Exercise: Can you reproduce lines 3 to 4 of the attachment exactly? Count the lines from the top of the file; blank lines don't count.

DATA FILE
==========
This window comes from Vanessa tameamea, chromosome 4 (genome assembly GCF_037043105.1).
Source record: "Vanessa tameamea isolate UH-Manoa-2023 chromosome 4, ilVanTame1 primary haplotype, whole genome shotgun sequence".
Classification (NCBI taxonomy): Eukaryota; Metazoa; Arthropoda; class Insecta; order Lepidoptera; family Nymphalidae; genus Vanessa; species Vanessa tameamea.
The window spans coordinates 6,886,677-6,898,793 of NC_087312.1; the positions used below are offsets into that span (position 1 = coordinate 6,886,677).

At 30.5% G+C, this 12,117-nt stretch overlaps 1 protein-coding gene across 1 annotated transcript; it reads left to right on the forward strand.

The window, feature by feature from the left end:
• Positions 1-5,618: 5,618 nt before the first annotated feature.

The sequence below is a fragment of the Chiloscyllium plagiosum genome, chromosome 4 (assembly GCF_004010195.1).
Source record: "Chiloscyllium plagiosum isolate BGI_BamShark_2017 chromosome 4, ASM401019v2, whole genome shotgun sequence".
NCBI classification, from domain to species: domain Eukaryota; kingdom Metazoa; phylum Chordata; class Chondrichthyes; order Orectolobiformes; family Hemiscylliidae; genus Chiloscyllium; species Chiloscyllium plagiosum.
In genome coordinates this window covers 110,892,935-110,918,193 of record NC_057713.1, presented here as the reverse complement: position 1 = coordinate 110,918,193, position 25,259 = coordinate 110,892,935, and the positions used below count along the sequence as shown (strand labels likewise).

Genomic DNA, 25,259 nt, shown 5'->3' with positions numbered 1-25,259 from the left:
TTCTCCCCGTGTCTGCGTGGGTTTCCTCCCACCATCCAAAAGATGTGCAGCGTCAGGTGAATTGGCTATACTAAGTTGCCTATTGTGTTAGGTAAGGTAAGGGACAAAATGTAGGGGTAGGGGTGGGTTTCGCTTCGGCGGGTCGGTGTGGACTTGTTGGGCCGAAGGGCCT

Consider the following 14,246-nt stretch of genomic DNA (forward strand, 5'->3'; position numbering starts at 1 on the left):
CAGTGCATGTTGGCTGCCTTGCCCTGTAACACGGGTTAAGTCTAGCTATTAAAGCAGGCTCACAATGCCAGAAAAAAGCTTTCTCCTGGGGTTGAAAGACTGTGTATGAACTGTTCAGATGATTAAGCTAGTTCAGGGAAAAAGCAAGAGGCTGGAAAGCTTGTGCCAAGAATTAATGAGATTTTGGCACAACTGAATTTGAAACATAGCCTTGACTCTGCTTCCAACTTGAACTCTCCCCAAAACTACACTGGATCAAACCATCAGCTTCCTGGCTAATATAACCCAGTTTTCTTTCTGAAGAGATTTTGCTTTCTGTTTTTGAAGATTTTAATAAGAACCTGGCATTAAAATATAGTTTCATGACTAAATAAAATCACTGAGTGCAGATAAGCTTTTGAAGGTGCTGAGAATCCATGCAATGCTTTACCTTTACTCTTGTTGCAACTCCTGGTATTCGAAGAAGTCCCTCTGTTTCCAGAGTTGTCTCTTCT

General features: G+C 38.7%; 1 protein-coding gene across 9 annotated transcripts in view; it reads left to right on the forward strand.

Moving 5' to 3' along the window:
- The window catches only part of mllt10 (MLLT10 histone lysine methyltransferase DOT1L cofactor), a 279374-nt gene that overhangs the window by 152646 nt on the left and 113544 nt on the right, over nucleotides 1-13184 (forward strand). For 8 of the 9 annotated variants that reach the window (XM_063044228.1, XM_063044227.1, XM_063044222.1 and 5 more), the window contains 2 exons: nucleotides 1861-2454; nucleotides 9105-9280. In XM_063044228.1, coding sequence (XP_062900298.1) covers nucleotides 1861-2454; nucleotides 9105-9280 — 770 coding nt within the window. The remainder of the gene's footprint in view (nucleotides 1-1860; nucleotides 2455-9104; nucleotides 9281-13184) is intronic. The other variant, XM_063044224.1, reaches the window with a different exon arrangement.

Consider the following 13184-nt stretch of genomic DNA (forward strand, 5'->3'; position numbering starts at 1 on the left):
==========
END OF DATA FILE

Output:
Classification (NCBI taxonomy): Eukaryota; Metazoa; Arthropoda; class Insecta; order Lepidoptera; family Nymphalidae; genus Vanessa; species Vanessa tameamea.
The window spans coordinates 6,886,677-6,898,793 of NC_087312.1; the positions used below are offsets into that span (position 1 = coordinate 6,886,677).